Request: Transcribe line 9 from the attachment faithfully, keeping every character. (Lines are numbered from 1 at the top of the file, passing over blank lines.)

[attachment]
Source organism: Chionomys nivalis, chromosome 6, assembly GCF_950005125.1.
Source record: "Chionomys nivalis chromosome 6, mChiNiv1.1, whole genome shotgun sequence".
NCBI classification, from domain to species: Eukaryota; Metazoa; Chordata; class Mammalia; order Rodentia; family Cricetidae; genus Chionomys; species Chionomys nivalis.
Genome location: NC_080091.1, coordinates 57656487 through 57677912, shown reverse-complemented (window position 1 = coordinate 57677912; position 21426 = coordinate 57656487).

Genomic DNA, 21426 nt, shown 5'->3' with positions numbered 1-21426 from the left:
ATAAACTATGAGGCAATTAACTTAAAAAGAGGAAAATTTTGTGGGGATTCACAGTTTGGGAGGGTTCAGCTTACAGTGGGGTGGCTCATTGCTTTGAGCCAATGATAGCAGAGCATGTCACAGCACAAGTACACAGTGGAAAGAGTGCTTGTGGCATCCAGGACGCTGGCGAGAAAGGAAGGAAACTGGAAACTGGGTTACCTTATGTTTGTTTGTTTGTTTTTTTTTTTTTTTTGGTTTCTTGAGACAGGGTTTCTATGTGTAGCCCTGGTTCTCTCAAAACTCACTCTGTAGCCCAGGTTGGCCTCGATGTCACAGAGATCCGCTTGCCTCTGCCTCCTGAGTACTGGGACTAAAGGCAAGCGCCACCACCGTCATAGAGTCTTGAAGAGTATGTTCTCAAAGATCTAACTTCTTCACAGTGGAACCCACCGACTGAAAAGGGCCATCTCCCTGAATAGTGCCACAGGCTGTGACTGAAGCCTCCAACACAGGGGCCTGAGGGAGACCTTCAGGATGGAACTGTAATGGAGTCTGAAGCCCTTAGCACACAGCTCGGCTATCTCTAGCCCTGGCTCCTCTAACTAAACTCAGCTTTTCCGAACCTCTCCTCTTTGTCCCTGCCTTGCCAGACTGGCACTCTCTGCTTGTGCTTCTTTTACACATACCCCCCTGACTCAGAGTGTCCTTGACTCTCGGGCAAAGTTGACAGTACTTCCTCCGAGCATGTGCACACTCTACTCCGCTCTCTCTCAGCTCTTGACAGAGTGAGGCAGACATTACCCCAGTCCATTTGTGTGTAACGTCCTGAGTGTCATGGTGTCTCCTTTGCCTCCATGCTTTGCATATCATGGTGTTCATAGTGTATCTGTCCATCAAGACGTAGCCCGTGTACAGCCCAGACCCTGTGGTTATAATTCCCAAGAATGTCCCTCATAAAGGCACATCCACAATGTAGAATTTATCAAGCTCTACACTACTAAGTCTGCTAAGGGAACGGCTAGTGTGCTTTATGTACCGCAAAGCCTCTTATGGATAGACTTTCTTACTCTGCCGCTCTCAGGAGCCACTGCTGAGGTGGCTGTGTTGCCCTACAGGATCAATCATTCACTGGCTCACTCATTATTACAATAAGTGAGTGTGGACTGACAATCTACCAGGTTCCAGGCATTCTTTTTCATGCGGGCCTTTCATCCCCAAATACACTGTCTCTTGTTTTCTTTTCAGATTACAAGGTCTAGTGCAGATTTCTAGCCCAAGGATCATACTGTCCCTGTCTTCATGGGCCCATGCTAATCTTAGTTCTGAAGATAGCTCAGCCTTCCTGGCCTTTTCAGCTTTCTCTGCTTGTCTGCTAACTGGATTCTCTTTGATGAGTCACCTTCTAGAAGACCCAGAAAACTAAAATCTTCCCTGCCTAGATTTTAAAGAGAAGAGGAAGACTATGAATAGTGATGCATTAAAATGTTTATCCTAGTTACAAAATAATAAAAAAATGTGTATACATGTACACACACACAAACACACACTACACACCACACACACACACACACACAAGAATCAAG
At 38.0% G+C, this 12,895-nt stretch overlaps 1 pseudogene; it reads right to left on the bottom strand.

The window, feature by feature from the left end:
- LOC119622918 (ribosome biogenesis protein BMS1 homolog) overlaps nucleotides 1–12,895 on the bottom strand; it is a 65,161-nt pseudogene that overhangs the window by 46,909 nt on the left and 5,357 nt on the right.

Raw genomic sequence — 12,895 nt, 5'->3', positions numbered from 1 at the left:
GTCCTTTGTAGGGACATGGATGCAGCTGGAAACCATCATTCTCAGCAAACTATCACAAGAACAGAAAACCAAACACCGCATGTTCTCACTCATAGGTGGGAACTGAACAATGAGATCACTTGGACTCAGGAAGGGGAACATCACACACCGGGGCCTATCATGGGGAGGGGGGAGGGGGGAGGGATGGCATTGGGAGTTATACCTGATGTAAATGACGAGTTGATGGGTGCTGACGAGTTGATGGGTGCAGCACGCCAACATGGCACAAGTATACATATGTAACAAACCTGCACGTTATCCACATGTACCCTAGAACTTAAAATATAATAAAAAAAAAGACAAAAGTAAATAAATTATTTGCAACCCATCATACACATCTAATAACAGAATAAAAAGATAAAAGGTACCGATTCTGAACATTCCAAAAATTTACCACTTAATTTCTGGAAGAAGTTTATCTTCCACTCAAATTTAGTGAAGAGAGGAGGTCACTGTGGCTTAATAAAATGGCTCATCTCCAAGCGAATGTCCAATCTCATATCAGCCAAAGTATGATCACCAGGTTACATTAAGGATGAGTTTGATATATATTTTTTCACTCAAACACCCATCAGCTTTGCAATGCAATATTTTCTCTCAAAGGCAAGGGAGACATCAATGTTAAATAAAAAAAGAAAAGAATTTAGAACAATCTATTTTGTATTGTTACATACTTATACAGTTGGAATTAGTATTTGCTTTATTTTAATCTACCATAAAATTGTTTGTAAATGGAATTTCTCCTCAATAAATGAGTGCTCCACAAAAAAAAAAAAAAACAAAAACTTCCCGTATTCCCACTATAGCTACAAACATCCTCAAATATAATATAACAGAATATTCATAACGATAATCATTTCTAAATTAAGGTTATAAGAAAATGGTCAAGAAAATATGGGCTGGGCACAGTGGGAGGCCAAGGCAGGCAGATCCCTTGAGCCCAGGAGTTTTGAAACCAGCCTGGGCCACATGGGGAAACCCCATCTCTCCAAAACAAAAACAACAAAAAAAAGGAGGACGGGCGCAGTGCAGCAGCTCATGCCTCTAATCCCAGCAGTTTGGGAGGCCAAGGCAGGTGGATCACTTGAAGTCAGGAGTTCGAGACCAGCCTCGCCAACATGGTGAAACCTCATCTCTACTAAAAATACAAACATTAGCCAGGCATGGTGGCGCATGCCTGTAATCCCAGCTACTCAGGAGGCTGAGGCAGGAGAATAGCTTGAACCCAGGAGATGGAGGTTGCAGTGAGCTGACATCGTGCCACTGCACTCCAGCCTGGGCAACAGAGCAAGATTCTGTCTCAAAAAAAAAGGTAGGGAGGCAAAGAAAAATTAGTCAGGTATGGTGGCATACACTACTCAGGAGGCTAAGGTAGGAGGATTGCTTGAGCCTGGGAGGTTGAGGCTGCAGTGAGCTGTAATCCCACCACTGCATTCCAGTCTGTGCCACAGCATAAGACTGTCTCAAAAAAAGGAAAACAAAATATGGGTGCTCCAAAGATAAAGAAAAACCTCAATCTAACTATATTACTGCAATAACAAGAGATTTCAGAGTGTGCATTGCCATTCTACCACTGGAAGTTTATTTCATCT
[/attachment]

- LOC119622918 (ribosome biogenesis protein BMS1 homolog) overlaps nucleotides 1–12,895 on the bottom strand; it is a 65,161-nt pseudogene that overhangs the window by 46,909 nt on the left and 5,357 nt on the right.